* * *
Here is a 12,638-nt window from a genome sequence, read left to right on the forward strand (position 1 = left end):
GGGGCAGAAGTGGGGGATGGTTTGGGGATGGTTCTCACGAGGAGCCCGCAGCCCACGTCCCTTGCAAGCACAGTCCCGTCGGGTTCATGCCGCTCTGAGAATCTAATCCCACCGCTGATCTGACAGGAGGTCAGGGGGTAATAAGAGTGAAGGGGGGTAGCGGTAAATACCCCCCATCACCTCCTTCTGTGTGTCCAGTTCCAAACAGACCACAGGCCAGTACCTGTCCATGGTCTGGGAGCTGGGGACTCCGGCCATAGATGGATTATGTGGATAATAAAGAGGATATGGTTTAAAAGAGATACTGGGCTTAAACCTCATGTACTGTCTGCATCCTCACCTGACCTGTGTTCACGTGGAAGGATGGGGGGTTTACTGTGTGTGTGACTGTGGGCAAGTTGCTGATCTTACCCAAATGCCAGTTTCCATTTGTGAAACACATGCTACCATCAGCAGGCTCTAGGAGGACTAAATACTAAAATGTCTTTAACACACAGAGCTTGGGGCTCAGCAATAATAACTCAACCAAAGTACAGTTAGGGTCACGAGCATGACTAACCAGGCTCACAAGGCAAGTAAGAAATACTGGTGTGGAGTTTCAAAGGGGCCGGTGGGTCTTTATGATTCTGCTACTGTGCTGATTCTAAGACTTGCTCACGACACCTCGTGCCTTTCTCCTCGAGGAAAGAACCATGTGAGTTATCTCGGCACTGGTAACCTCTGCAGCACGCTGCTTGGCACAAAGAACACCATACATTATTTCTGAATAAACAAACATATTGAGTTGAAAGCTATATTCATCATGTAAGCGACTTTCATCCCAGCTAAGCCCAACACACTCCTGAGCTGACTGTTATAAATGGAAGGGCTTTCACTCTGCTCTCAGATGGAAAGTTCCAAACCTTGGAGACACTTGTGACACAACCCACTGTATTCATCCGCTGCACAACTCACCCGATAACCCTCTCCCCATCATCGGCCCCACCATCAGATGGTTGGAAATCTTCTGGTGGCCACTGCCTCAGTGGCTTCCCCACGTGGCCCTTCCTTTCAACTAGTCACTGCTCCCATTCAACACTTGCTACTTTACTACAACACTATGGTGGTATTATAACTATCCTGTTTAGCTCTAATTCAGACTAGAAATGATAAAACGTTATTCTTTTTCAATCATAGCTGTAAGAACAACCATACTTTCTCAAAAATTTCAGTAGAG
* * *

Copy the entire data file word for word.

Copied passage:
Here is a 12,638-nt window from a genome sequence, read left to right on the forward strand (position 1 = left end):
GGGGCAGAAGTGGGGGATGGTTTGGGGATGGTTCTCACGAGGAGCCCGCAGCCCACGTCCCTTGCAAGCACAGTCCCGTCGGGTTCATGCCGCTCTGAGAATCTAATCCCACCGCTGATCTGACAGGAGGTCAGGGGGTAATAAGAGTGAAGGGGGGTAGCGGTAAATACCCCCCATCACCTCCTTCTGTGTGTCCAGTTCCAAACAGACCACAGGCCAGTACCTGTCCATGGTCTGGGAGCTGGGGACTCCGGCCATAGATGGATTATGTGGATAATAAAGAGGATATGGTTTAAAAGAGATACTGGGCTTAAACCTCATGTACTGTCTGCATCCTCACCTGACCTGTGTTCACGTGGAAGGATGGGGGGTTTACTGTGTGTGTGACTGTGGGCAAGTTGCTGATCTTACCCAAATGCCAGTTTCCATTTGTGAAACACATGCTACCATCAGCAGGCTCTAGGAGGACTAAATACTAAAATGTCTTTAACACACAGAGCTTGGGGCTCAGCAATAATAACTCAACCAAAGTACAGTTAGGGTCACGAGCATGACTAACCAGGCTCACAAGGCAAGTAAGAAATACTGGTGTGGAGTTTCAAAGGGGCCGGTGGGTCTTTATGATTCTGCTACTGTGCTGATTCTAAGACTTGCTCACGACACCTCGTGCCTTTCTCCTCGAGGAAAGAACCATGTGAGTTATCTCGGCACTGGTAACCTCTGCAGCACGCTGCTTGGCACAAAGAACACCATACATTATTTCTGAATAAACAAACATATTGAGTTGAAAGCTATATTCATCATGTAAGCGACTTTCATCCCAGCTAAGCCCAACACACTCCTGAGCTGACTGTTATAAATGGAAGGGCTTTCACTCTGCTCTCAGATGGAAAGTTCCAAACCTTGGAGACACTTGTGACACAACCCACTGTATTCATCCGCTGCACAACTCACCCGATAACCCTCTCCCCATCATCGGCCCCACCATCAGATGGTTGGAAATCTTCTGGTGGCCACTGCCTCAGTGGCTTCCCCACGTGGCCCTTCCTTTCAACTAGTCACTGCTCCCATTCAACACTTGCTACTTTACTACAACACTATGGTGGTATTATAACTATCCTGTTTAGCTCTAATTCAGACTAGAAATGATAAAACGTTATTCTTTTTCAATCATAGCTGTAAGAACAACCATACTTTCTCAAAAATTTCAGTAGAG